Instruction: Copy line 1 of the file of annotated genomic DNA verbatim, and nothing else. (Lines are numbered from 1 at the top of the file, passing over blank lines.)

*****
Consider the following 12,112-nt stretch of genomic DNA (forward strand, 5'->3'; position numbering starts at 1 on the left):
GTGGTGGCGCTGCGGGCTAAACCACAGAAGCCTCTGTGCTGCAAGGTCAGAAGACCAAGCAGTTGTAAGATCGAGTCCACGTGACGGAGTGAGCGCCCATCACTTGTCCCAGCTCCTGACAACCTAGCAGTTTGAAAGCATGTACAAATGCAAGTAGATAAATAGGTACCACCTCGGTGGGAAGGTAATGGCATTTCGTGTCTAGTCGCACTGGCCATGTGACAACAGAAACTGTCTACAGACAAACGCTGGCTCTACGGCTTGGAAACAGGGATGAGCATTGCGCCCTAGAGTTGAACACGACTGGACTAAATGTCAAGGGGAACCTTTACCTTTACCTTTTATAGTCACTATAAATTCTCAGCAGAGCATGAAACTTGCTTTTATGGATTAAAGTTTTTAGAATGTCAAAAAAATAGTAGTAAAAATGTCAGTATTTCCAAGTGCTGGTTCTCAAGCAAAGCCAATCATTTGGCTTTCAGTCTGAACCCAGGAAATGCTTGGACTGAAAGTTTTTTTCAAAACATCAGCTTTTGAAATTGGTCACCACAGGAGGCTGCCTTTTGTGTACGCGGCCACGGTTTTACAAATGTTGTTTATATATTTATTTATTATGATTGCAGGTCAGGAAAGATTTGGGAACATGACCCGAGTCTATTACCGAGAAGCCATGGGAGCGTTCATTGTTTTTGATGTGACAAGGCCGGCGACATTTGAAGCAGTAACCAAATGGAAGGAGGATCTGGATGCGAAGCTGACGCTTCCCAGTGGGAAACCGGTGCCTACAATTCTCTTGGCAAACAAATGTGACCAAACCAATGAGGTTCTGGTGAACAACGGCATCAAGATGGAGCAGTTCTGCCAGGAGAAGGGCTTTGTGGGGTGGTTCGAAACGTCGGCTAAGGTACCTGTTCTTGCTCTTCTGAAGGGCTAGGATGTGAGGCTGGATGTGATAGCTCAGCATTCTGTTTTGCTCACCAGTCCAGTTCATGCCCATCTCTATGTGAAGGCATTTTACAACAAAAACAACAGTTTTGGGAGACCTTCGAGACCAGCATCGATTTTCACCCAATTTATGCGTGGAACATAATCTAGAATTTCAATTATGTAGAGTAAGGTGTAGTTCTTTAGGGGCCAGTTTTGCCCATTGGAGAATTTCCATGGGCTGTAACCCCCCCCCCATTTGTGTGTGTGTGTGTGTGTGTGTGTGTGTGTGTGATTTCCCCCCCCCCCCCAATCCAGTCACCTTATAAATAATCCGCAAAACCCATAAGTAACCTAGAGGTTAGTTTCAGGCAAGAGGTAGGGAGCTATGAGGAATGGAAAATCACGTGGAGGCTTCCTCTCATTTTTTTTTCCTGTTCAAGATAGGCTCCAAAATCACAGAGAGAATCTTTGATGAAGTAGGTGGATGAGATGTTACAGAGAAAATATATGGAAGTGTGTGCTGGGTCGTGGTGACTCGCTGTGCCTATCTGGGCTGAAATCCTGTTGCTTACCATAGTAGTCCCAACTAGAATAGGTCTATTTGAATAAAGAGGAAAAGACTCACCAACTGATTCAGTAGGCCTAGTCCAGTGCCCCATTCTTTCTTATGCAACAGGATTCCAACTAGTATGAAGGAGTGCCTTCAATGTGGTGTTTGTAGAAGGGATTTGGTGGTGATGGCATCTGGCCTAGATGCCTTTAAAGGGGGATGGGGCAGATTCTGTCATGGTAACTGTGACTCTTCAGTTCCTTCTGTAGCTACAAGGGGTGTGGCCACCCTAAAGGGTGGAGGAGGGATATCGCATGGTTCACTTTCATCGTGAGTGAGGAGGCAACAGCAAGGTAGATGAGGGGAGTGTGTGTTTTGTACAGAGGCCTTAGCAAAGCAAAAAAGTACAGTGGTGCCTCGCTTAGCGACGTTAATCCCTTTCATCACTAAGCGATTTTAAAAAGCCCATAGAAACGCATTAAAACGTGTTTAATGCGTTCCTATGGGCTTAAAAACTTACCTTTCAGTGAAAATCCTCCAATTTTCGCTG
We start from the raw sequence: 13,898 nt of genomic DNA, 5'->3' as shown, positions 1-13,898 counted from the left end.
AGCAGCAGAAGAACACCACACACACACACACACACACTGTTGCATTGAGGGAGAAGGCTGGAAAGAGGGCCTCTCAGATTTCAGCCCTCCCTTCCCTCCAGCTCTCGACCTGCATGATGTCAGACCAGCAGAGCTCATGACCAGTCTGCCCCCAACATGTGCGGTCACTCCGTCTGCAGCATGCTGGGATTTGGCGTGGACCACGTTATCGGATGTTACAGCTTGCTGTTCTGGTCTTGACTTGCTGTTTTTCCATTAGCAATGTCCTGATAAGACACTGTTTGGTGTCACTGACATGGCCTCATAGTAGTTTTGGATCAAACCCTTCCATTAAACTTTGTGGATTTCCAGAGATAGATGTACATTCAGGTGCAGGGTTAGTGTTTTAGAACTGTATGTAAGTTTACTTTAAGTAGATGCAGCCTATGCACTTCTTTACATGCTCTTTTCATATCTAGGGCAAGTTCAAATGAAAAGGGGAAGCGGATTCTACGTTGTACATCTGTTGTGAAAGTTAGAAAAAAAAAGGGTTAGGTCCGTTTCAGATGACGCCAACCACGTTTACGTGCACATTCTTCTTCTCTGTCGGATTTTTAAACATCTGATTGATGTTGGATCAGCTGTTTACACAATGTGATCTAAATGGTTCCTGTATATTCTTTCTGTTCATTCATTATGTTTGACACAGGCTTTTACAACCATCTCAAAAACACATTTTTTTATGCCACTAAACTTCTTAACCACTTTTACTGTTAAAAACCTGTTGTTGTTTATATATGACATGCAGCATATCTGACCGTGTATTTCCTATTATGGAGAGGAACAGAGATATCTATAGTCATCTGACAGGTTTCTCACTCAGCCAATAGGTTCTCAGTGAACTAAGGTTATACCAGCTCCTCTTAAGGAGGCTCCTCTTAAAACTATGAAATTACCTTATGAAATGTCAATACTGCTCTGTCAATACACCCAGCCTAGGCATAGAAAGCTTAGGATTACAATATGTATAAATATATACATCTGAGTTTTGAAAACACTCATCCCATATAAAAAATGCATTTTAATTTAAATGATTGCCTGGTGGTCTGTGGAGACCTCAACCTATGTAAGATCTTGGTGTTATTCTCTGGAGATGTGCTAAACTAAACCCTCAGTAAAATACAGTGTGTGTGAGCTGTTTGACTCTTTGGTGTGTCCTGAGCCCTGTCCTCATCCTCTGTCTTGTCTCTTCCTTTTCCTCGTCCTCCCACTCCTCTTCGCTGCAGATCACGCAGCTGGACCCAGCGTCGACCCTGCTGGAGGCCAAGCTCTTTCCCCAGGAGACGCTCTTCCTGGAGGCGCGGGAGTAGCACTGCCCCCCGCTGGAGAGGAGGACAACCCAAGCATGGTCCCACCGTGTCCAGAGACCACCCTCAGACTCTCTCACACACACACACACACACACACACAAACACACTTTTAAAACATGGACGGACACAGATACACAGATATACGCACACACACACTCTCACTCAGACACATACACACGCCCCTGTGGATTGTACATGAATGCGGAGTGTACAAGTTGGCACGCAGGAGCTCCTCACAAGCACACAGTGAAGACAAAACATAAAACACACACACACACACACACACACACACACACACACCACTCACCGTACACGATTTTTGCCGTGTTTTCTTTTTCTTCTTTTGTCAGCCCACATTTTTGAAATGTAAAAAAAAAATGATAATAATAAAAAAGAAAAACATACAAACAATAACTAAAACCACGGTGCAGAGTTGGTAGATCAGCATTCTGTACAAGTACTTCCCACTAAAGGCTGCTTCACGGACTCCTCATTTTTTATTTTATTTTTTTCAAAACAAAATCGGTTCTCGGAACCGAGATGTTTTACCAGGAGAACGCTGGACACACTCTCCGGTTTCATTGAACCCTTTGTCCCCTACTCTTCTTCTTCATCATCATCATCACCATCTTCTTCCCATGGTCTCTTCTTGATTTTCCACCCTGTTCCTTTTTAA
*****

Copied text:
Consider the following 12,112-nt stretch of genomic DNA (forward strand, 5'->3'; position numbering starts at 1 on the left):